Our Brains Cannot Tell Psychosocial Stress from Fear
Psychosocial stress and fear have traditionally been looked at as different emotional experiences that are processed through different areas of the brain. New study has found that this is not the case and the human brain reacts the same to both stimuli. The study used functional MRI which shows brain activation patterns. Patterns were examined both during simulated fear and during psychosocial stress. The reaction in the brain was the same during either situation.
Fear is a protective mechanism necessary for survival. Stress, on the other hand, was always looked at as simply a reaction to an unknown such as, will I lose my job or catch the virus? Stress was thought to create less “training” of brain activation patterns than fear, but this is not in fact the case.
If we have a close encounter with a 400 lb bear while hiking, we develop fear. The encounter occurred because we were enjoying the view and didn’t notice the bear until we were too close to quietly turn around and retreat. The brain becomes completely focused on the bear and how to save yourself, fight or flight. During this process, we don’t observe anything else and focus intently on the bear. We have little observation of the blue sky or beautiful view from the trail. This offers the maximum chance of surviving the situation. This experience is also being recorded unusually strongly in the brain to protect us during another similar encounter. We will watch the trail and look for signs of danger more intently on future hikes. In essence, this experience has been more intently wired into our memory so we react faster the next time.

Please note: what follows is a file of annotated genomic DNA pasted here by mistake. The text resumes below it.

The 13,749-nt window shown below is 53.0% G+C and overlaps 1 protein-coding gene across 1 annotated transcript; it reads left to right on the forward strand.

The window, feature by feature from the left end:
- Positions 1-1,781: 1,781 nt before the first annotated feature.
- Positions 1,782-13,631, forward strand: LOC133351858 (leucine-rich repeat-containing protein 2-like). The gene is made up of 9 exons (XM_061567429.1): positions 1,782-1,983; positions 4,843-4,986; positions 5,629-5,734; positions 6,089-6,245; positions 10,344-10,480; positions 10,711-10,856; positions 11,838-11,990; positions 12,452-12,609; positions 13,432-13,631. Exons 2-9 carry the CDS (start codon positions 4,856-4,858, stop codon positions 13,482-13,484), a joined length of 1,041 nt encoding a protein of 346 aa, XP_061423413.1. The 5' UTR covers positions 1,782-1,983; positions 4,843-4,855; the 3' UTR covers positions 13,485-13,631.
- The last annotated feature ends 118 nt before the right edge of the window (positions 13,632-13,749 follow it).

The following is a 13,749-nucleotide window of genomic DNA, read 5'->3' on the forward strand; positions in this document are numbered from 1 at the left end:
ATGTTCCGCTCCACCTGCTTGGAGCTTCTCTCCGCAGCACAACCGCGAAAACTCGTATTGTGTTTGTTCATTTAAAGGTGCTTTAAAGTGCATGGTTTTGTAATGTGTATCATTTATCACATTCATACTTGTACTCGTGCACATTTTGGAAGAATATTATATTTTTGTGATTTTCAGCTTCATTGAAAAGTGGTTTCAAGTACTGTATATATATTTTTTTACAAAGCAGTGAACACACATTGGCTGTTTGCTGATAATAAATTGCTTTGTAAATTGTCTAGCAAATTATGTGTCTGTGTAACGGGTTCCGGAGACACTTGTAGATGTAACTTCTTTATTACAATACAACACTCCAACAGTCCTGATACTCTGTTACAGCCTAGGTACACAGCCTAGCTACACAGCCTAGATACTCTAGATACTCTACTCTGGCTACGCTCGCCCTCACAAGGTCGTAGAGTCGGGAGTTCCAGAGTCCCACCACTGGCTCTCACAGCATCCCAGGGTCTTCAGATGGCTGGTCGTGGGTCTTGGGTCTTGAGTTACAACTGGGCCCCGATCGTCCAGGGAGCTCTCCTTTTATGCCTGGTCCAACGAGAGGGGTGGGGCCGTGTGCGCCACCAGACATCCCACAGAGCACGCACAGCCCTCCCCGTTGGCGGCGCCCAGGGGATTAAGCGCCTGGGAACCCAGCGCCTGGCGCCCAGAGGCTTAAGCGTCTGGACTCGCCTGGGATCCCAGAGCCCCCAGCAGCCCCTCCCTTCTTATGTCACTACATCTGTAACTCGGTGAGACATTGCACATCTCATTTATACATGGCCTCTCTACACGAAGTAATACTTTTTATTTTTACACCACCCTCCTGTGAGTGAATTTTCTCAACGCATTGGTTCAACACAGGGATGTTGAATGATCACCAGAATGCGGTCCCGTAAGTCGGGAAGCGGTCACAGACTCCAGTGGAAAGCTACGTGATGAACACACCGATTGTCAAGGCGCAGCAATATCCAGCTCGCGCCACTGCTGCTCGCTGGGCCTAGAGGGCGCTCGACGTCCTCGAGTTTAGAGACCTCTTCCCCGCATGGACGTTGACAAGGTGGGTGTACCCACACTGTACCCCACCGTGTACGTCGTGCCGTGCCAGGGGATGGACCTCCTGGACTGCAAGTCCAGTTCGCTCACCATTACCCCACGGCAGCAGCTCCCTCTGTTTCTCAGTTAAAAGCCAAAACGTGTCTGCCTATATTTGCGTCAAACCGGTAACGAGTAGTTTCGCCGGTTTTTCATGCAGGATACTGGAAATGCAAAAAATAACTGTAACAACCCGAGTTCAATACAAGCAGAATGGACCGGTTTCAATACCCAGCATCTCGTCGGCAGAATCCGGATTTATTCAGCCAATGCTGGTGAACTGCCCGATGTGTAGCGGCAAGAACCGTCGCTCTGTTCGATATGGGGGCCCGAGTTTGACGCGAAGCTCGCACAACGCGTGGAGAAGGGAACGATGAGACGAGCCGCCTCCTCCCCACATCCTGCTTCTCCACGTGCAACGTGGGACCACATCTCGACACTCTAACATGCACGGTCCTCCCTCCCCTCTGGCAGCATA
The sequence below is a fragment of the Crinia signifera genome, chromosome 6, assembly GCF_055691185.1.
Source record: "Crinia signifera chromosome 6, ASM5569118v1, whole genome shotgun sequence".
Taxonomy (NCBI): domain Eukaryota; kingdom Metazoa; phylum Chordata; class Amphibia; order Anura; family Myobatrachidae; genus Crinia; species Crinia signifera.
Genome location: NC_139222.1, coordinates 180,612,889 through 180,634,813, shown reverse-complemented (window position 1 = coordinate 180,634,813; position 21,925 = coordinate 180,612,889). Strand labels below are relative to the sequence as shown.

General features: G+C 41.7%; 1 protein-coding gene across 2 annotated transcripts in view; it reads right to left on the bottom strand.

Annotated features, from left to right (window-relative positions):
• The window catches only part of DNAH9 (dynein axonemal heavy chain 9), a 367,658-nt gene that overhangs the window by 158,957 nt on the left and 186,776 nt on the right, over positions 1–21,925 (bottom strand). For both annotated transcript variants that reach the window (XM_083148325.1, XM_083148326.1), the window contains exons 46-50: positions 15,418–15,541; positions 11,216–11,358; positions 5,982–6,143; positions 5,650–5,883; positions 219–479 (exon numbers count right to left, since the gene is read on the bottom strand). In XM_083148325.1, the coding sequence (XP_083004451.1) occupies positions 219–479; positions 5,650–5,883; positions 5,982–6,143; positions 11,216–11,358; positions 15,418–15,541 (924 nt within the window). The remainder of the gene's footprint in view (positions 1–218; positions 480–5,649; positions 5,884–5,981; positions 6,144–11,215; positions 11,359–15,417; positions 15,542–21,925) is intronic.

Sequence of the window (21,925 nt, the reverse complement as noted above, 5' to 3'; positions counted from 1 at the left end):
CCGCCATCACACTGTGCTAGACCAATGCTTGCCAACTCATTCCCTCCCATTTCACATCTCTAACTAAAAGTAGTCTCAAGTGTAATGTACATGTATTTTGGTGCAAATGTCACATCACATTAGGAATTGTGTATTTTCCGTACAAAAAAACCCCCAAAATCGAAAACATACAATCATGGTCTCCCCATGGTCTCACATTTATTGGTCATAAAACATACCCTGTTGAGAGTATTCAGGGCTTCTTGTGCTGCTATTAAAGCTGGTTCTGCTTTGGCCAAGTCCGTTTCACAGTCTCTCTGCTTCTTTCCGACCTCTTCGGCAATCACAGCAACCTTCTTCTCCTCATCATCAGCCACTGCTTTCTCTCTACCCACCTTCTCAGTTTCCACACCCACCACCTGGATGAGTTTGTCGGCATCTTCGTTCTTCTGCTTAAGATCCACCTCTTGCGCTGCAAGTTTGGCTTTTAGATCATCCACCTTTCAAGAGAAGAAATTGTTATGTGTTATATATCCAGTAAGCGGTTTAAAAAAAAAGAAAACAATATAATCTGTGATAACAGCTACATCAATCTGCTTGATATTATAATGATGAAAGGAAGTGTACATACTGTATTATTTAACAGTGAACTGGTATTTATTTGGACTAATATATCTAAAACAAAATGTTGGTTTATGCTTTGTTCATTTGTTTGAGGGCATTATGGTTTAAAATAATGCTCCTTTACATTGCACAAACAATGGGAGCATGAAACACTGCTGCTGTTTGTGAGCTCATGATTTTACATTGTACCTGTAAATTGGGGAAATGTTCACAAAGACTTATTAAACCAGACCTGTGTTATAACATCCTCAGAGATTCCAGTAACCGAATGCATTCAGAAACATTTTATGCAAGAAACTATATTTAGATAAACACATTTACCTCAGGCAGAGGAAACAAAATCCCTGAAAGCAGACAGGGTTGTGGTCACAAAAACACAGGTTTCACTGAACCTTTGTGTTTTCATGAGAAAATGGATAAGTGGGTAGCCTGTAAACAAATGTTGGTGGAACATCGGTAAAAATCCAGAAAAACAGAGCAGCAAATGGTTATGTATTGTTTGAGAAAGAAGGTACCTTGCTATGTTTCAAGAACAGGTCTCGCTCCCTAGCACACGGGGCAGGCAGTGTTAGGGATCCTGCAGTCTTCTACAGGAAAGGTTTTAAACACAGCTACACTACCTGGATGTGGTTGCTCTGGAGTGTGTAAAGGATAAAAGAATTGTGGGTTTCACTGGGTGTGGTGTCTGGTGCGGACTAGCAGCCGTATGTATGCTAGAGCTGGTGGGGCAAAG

The stress of, will my job exist next month, will I be able to play a sport this fall?, or the many other stresses associated with this pandemic now looks as if it causes the brain to react in the same fashion. The brain develops heightened awareness, intense imprinting of the stress in the brain and suppression of other memories during the stress.
Repeated stress is weighted heavier in the brain with subsequent exposures the same as repetitive fear is. With time, the repeated activation of the stress/fear pattern in the brain begins to train the brain to stay in that activation even when no stress is occurring. In essence, we begin to react to normal events as if they were very stressful, or as if there were significant fear present. This increasingly heightened brain activation with repeated fear has been well known to cause future subsequent minor pieces of the fear that can trigger a very excessive brain reaction. This is the hallmark of PTSD where a sound, image or other “piece” of a prior strong fear event now triggers an excessive reaction.
The disorder of anxiety in many ways is simply a brain that has been trained into a sustained stress/fear activation. Normal events cause an abnormal reaction, anxiety. The constant stress causes the brain to begin to weigh normal events as stress/fear events.